I’ve never tried to hide my dislike of Miguel Cairo. Part of it is because he’s not a very good baseball player. Part of it is because I picked him up on the recommendation of a friend in fantasy baseball way back in 1998, and he burned me with a .268/.307/.367 season. But mostly, it’s because he’s not a very good baseball player. I was quite relieved when in the winter of 2005, Brian Cashman declined Cairo’s (or, more accurately, his agent’s) demand for a one-year, $2 million contract — though I was obviously dismayed at the ensuing moving (need I even mention it here?).
Yankees fans fell in love with him in 2004, by far his best major league season, when he hit .292/.346/.417. Predictably, his OPS dropped in his 2005 stint with the Mets, tumbling from .763 to .620. Yes, 2004 was nice for Cairo, but it will never be reflective of his true ability. Rather, his 2003, 2005 and 2006 seasons demonstrate what he will provide a team. In those seasons he OBP’d .289, .296 and .280, respectively. Even in a utility position, that is simply atrocious.
Baseball traditionalist like John Sterling try to have you believe that Cairo provides value. “It seems like he’s on base in every game he plays,” says Sterling (roughly paraphrased, though that may indeed be the exact quote). This simply is not true. A utility infielder has two jobs: to play good defense and to not kill the team at the plate. Even a .320 to .330 OBP would be acceptable for a utility infielder. Yet, Cairo hasn’t even broken .300 in the past two years. As for his defense, it’s average at best. The Yankees can and should get better than a limp bat and average defense from a utility infielder.
Problem is, quality utility infielders aren’t exactly common, and when they are effective, it’s not usually on a consistent basis. However, when you know a player won’t be effective — and we know that of Cairo — why even bother? What, you can’t find another infielder who will OBP .280?
I’ll admit, there’s an inherent problem with the Yankees finding a quality utility infielder: lack of playing time. A-Rod, Jeter and Cano aren’t the type that take days off, so barring DL-inducing injuries a utility infielder would be looking at starting maybe 15 games, and getting an additional 20 or so late-inning at bats in blowouts. Why, then, would a player sign on when there’s a good chance they’ll only get between 80 and 100 at bats?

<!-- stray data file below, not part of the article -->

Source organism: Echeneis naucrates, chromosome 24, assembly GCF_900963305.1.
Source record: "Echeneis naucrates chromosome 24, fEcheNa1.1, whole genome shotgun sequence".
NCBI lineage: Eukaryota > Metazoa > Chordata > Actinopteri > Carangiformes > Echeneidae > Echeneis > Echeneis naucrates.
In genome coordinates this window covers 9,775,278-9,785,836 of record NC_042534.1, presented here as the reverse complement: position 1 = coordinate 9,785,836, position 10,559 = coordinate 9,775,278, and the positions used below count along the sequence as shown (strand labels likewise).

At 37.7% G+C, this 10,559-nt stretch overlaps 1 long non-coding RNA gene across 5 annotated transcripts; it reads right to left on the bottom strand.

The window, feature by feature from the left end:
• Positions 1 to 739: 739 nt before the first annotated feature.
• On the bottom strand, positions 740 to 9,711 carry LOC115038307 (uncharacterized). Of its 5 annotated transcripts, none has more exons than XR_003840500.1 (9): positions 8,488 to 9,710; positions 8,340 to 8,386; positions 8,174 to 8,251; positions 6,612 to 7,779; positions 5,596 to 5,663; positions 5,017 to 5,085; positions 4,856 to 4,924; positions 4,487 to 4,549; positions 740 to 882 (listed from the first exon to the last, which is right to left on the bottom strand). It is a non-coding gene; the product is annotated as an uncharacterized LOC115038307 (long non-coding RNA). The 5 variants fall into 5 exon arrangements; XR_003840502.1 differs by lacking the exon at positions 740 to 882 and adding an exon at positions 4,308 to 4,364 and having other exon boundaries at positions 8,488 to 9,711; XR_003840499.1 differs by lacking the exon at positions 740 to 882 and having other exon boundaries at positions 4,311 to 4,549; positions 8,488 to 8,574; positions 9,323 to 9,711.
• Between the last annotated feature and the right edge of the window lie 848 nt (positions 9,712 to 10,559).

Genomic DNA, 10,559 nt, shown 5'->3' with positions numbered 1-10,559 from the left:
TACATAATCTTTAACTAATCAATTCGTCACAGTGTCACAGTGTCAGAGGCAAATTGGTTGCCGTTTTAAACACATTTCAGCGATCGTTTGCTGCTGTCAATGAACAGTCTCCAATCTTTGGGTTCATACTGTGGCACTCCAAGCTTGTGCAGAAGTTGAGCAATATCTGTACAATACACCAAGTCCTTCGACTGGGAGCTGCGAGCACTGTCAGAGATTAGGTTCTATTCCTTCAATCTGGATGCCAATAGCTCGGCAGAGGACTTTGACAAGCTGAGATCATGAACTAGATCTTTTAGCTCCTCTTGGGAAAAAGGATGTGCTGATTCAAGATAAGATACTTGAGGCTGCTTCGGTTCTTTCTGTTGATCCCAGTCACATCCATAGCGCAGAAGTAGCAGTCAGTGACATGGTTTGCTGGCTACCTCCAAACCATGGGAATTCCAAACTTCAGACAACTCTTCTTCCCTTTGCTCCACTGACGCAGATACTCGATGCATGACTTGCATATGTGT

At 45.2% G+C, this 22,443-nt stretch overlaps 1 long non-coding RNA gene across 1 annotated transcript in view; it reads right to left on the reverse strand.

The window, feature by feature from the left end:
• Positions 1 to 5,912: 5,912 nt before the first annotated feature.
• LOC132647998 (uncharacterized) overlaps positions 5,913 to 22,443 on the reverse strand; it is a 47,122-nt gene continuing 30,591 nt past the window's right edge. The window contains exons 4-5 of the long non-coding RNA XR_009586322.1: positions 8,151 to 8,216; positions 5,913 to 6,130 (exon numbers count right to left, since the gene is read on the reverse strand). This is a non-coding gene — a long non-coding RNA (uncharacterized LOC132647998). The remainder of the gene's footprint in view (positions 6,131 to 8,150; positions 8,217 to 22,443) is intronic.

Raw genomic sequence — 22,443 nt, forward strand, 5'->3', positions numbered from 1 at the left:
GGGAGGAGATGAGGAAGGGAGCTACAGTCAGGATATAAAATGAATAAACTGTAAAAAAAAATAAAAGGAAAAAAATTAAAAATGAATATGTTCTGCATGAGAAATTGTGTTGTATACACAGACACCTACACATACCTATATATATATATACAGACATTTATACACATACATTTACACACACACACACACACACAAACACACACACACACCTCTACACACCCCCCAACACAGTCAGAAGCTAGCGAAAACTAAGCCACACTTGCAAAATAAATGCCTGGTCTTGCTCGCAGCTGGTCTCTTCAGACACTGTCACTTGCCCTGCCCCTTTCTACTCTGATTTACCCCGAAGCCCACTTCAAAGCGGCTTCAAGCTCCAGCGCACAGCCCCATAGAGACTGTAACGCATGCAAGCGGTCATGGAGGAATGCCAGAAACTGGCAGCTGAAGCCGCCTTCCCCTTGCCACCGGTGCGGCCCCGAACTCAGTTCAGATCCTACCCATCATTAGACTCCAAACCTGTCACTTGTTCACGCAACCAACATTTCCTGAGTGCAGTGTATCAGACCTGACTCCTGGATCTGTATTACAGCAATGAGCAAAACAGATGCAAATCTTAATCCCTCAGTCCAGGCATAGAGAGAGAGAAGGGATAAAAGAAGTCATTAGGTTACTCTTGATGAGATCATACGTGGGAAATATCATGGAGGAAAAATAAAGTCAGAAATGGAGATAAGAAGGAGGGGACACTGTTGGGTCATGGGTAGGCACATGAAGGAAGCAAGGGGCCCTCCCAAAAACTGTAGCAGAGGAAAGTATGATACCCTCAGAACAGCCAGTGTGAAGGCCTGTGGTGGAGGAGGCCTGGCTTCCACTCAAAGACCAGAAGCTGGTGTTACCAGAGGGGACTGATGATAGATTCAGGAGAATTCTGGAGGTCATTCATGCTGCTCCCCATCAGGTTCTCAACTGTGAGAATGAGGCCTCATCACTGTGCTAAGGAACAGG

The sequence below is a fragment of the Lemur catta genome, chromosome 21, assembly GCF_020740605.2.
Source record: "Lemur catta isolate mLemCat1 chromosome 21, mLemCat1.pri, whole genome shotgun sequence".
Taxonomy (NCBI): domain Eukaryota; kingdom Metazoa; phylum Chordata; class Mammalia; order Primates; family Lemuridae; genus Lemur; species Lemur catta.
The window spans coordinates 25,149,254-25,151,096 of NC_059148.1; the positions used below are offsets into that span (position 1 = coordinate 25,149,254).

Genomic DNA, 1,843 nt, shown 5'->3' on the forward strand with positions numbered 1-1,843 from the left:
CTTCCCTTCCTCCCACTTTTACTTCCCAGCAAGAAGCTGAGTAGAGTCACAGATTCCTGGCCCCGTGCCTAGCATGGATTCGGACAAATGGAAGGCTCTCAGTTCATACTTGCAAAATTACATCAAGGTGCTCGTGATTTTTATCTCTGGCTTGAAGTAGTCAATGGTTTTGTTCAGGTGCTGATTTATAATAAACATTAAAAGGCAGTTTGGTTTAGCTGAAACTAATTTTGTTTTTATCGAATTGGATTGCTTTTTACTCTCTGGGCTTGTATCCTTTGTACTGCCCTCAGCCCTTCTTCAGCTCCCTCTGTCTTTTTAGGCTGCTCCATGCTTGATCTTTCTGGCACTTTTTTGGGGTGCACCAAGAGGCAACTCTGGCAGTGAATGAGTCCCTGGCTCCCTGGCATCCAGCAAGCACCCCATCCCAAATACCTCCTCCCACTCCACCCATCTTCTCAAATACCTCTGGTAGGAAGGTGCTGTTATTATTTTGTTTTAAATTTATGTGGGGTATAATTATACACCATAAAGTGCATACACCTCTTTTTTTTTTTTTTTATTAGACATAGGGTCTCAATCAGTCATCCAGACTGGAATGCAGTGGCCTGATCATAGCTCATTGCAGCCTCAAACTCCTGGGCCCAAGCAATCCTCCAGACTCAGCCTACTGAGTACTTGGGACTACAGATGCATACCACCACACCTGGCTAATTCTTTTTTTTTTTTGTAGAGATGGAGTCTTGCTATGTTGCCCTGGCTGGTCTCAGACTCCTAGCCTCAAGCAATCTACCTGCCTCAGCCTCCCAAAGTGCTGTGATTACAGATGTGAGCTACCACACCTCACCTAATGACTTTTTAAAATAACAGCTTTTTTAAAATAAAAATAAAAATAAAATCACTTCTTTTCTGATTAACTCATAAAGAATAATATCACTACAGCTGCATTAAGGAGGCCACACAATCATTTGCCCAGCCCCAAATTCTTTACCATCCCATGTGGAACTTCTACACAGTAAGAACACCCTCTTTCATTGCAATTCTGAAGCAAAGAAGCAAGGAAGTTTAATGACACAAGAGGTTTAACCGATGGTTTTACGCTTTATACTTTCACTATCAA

Perhaps that’s the reason why Ronnie Belliard signed a deal to play backup for the Nationals. Personally, I can’t stand the guy and the way his tongue hangs out at the plate — it makes him look like a cartoon dog. But he’ll supply you with the desired .320 to .330 OBP, though I can’t speak for his defense. He’s played exactly one major league game at shortstop, but that can be remedied. When Jeter rests, Alex moves to short (there’s no reason to rule that option out), and Belliard plays third.
The question, though, is whether the Yankees approached him and he turned them down because of the playing time issue, or if they even thought to approach him at all. It’s quite a shame when Miguel Cairo is signed as a utility infielder before Ronnie Belliard, so I’m really hoping it’s the former.
This shouldn’t be an issue next season. Attorney General Alberto Gonzalez (a nickname I’m hoping sticks even after the government official leaves his post) should be in the utility role by then. I’m sure we’ll be writing about his performance and progress over the course of the year.